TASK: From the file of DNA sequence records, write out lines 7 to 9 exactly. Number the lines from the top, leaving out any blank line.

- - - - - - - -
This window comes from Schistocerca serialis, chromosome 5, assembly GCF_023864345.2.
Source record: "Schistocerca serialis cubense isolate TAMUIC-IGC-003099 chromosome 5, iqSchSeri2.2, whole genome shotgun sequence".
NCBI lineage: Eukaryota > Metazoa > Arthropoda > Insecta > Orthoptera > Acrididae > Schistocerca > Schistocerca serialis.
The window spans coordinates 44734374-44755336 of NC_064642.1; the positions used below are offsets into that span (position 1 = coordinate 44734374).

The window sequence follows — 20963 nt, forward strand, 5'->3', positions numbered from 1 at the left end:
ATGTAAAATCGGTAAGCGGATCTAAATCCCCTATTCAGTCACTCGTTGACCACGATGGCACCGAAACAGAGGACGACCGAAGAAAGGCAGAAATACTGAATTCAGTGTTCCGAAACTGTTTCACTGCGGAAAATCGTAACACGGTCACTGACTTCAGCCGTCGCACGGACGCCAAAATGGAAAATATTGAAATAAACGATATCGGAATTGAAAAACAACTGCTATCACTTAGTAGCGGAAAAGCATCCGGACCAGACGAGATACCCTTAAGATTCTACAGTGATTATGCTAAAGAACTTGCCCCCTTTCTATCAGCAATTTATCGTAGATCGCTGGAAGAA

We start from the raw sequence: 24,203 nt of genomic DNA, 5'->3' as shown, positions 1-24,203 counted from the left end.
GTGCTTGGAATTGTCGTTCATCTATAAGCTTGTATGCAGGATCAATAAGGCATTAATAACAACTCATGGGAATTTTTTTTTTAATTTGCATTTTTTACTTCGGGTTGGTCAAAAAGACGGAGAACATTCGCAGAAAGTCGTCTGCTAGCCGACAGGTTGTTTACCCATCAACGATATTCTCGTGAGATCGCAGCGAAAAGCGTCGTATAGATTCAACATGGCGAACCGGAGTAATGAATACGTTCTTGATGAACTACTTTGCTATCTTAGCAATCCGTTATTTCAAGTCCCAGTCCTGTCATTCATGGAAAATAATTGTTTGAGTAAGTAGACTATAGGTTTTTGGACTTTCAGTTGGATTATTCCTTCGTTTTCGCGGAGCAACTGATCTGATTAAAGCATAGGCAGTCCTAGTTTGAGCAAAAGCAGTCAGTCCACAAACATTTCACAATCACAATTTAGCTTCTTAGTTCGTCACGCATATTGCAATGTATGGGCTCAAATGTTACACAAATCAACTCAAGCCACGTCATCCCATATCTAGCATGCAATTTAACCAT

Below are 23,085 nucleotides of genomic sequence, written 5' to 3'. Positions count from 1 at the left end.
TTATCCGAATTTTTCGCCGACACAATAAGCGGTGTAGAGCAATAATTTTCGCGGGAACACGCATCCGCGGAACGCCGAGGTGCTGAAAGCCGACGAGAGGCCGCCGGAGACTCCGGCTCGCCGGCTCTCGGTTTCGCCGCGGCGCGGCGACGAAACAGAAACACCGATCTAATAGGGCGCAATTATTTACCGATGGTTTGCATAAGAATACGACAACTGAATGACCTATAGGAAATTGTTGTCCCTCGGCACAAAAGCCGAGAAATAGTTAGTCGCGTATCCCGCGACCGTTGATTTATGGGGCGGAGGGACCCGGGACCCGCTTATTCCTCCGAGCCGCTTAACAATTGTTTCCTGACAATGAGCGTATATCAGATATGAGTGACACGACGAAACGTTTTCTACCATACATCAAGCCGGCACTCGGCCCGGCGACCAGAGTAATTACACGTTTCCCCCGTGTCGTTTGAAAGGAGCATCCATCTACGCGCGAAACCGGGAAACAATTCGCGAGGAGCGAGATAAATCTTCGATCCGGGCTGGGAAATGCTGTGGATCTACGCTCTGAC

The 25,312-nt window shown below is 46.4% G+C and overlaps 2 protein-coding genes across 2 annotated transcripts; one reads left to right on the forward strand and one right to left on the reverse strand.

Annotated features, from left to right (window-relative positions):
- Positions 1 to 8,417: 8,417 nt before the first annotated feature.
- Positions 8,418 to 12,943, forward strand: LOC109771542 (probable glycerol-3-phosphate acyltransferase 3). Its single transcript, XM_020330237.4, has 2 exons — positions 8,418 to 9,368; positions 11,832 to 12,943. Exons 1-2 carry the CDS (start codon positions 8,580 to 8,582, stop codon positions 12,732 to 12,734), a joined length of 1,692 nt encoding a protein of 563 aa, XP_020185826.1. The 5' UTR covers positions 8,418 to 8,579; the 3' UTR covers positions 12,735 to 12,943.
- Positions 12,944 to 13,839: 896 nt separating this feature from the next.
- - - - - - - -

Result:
We start from the raw sequence: 24,203 nt of genomic DNA, 5'->3' as shown, positions 1-24,203 counted from the left end.
GTGCTTGGAATTGTCGTTCATCTATAAGCTTGTATGCAGGATCAATAAGGCATTAATAACAACTCATGGGAATTTTTTTTTTAATTTGCATTTTTTACTTCGGGTTGGTCAAAAAGACGGAGAACATTCGCAGAAAGTCGTCTGCTAGCCGACAGGTTGTTTACCCATCAACGATATTCTCGTGAGATCGCAGCGAAAAGCGTCGTATAGATTCAACATGGCGAACCGGAGTAATGAATACGTTCTTGATGAACTACTTTGCTATCTTAGCAATCCGTTATTTCAAGTCCCAGTCCTGTCATTCATGGAAAATAATTGTTTGAGTAAGTAGACTATAGGTTTTTGGACTTTCAGTTGGATTATTCCTTCGTTTTCGCGGAGCAACTGATCTGATTAAAGCATAGGCAGTCCTAGTTTGAGCAAAAGCAGTCAGTCCACAAACATTTCACAATCACAATTTAGCTTCTTAGTTCGTCACGCATATTGCAATGTATGGGCTCAAATGTTACACAAATCAACTCAAGCCACGTCATCCCATATCTAGCATGCAATTTAACCAT

Below are 23,085 nucleotides of genomic sequence, written 5' to 3'. Positions count from 1 at the left end.